According to CAST’s report, the average technical debt per line of code across all application is $2.82.  This figure, depressing that it might be, is reasonably consistent with quick eyeballing of Nemo. The figure is somewhat lower than the average technical debt figure reported recently by Cutter for a sample of the Cassandra code. (The difference is probably attributable to the differences in sample sizes between the two studies). What the data means is that the average business application in the CAST study is saddled with over $1M in technical debt!

An intriguing finding in the CAST report is the impact of size on the quality of COBOL applications.  This finding is demonstrated in Figure 1. It has been quite a while since I last saw such a dramatic demonstration of the correlation between size and quality (again, for COBOL applications in the CAST study).

Source: First Annual CAST Worldwide Application Software Quality Study – 2010

One other intriguing findings in the CAST study is that “application in government sector show poor changeability.” CAST hypothesizes that the poor changeability might be due to higher level of outsourcing in the government sector compared to the private sector. As pointed out by Amy Thorne in a recent comment posted in The Agile Executive, it might also be attributable to the incentive system:

… since external developers often don’t maintain the code they write, they don’t have incentives to write code that is low in technical debt…

Congratulations to Vincent Delaroche, Dr. Bill Curtis, Lev Lesokhin and the rest of the CAST team. We as an industry need more studies like this!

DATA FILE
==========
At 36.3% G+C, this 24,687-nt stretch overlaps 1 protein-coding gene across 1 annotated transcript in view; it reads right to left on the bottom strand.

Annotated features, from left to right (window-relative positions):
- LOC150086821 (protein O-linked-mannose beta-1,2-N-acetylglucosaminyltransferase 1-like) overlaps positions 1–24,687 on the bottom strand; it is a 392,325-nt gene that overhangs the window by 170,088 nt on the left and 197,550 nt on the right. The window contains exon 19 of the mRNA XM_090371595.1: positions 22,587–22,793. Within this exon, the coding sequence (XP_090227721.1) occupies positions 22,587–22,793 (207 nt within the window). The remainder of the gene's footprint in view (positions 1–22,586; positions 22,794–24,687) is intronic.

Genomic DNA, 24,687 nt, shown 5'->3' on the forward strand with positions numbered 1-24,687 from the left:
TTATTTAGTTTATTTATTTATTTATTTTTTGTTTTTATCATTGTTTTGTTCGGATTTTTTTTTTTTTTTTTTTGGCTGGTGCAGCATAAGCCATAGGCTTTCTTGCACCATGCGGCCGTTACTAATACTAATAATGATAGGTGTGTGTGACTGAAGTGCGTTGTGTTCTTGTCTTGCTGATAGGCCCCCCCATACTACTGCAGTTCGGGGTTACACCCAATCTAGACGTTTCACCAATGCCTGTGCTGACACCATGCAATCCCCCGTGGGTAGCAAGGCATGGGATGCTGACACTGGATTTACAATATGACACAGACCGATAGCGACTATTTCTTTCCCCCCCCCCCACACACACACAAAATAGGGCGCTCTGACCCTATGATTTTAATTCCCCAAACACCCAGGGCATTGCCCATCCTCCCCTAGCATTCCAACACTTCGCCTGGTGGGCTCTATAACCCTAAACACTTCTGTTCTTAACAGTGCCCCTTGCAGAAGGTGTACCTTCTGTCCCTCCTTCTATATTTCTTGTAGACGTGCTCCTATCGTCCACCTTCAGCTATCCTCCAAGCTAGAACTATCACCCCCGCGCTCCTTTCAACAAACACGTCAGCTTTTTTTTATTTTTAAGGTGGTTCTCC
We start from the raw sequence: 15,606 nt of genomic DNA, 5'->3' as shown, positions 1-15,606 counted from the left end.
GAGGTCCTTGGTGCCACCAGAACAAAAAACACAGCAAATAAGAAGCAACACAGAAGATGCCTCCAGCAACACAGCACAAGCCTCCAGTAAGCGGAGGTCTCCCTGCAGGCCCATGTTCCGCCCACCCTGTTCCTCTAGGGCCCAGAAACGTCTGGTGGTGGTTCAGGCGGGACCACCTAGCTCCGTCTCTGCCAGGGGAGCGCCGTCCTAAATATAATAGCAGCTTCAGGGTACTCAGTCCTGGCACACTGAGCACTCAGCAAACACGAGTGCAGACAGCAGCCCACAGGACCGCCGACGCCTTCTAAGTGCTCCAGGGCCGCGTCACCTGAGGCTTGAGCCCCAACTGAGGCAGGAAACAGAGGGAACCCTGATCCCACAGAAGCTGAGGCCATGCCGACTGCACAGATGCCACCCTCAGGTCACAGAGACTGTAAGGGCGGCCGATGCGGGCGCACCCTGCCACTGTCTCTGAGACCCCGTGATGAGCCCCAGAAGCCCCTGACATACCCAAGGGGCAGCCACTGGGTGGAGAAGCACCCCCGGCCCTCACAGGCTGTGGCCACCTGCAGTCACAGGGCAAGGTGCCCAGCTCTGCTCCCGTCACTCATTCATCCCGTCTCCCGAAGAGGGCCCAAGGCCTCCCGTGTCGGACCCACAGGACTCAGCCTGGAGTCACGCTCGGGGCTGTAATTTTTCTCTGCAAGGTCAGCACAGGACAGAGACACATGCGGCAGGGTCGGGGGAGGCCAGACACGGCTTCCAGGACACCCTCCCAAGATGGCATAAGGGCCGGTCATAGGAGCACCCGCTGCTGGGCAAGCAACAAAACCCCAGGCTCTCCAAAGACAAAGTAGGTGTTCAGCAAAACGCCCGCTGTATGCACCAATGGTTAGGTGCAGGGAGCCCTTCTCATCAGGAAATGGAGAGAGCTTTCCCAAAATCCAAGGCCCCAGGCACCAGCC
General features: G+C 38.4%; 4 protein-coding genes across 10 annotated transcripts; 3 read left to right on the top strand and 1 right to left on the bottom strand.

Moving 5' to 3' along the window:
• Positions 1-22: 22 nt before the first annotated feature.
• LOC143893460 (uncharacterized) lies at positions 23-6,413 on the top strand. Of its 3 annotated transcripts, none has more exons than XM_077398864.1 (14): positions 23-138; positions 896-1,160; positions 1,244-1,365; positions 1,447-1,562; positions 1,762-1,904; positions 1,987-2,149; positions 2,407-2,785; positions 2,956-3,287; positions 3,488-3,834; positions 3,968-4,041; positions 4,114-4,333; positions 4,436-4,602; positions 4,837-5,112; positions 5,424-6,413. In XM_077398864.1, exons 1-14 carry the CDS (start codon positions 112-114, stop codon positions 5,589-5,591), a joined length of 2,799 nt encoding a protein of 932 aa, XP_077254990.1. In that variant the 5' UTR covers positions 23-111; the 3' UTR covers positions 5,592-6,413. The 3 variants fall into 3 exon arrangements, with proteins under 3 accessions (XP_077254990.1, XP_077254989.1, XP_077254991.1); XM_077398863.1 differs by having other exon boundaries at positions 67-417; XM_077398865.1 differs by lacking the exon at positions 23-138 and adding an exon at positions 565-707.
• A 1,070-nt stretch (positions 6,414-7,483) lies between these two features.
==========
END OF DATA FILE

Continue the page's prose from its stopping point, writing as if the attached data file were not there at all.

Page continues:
Why Spend a Whole Morning on Technical Debt?

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In a little over a month Jim Highsmith and I will deliver our joint seminar on technical debt in the Cutter Summit. Here are eight characteristics of the technical debt metric that make it clear why you should spend 3.5 precious hours on the topic:

  1. The technical debt metric shifts the emphasis in software development from proficiency in the software process to the output of the process.
  2. It changes the playing fields from qualitative assessment to quantitative measurement of the quality of the software.
  3. It is an effective antidote to the relentless function/feature pressure.
  4. It can be used with any software method, not “just” Agile.
  5. It is applicable to any amount of code.
  6. It can be applied at any point in time in the software life-cycle.
  7. These six characteristics of the technical debt metric enable effective governance of the software process.
  8. The above  characteristics of the technical debt metric enable effective governance of the software product portfolio.